I told him he was crazy. It was a training flight; he’d filed IFR. I wasn’t even certified to fly under that designation. He was a CFI. He filed the flight plan. He was responsible.

Read More: I Learned About Flying From That

Larry ended up dropping off the planet. He stopped returning calls and, basically, absolved himself of all responsibility. He buried his head in the sand and left Mike and me to deal with the insurance issues. This mess completely destroyed our relationship.

Coincidentally, at the time, Mike’s airplane was at about 1,800 hours and due for a teardown anyway. But that actually made the insurance company sit up and take notice. Were we filing this claim just to get a free teardown?

Mike did quite a bit of arguing with his insurance company. “Look, Ryan has absolutely no motivation to get me a free engine and prop. Furthermore, he did it in the dark. Over the Delaware Bay. In the middle of winter. There are so many easier ways to do a prop strike.”

Thankfully, they did the right thing and ended up paying for the repairs. I still have not heard from Larry.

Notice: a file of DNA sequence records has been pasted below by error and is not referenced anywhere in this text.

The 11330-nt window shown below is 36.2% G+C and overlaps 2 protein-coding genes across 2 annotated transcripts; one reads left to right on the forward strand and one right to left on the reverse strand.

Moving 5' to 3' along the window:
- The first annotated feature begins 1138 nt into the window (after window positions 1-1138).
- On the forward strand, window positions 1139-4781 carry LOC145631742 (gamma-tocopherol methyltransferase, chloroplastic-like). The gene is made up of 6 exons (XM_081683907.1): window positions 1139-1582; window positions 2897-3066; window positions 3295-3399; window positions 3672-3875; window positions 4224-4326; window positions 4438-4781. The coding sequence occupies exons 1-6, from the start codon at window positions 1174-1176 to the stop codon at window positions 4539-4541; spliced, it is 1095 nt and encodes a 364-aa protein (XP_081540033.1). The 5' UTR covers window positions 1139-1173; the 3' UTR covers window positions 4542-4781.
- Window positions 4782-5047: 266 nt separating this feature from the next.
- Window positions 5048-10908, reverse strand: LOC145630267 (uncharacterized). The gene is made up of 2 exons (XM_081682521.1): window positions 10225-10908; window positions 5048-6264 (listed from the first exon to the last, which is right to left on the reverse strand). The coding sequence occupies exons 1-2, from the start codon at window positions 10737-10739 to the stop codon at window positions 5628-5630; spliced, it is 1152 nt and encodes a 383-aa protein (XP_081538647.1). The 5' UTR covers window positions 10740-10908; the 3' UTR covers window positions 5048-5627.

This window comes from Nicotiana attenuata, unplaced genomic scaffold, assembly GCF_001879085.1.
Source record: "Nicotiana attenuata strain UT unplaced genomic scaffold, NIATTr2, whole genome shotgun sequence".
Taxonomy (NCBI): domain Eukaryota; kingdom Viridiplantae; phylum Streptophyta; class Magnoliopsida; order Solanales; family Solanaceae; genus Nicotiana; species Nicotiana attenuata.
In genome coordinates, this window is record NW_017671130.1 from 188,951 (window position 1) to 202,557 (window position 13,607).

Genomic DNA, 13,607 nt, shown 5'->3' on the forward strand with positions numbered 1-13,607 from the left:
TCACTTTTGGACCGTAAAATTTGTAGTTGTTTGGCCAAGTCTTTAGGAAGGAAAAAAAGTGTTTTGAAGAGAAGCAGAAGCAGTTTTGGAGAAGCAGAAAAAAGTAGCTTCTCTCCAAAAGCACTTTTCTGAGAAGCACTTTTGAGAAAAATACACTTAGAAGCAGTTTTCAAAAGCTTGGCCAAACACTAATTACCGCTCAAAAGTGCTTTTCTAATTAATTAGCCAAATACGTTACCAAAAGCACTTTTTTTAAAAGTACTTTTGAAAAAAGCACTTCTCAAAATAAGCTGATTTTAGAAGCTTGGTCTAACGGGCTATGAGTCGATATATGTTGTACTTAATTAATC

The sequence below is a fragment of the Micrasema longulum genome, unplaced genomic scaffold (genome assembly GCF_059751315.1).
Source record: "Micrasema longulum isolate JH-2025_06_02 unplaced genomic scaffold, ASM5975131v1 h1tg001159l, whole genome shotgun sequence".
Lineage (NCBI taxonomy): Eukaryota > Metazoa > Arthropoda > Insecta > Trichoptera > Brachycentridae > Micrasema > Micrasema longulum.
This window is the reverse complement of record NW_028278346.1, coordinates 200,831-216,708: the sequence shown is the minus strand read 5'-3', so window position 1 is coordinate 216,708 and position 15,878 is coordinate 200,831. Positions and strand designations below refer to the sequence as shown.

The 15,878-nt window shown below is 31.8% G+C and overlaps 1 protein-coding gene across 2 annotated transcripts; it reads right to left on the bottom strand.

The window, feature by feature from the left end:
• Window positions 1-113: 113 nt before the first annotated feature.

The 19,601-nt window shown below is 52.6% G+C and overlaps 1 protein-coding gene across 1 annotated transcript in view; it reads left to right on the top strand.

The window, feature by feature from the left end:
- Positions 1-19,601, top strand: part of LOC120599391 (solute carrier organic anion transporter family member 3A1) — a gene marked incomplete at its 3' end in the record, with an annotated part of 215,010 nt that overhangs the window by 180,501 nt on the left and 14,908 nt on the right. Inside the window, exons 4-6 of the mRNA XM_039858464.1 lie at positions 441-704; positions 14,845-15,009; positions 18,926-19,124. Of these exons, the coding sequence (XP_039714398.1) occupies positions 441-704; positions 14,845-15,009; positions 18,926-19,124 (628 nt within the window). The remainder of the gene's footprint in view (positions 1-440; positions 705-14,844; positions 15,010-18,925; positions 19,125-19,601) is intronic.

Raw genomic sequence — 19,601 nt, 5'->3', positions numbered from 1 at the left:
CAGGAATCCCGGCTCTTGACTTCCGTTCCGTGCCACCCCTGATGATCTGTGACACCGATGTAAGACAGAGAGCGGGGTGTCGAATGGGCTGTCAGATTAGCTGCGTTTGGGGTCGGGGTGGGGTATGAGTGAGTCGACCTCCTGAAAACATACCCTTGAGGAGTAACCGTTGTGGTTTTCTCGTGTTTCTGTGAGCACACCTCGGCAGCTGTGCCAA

So today, years later and after 800 hours of flight, I learned a few things. For one, have a CFI you can trust. Know what he’s up to and that the flight plan is correct. Additionally, have a clear understanding of who is the PIC. But, most important, never let yourself be rushed. If I had simply taken two seconds to ensure that the tow bar was removed, I could have avoided all of this.

Yet, even after that, I wasn’t dissuaded from flying. I’ve since worked up to my instrument rating, and having a license definitely helps with my duties at the brewery. I’m fairly active in legislative affairs, so if I have to run to Trenton, New Jersey, or Washington, D.C., for a meeting, I can spend an hour in the air instead of nine hours in a car.

I’ve been flying for about seven years, and I’m working toward my commercial certificate. And I still find something romantic about flying over the Delaware Bay at night. It’ll never stop being exhilarating.


This story appeared in the April 2020 issue of Flying Magazine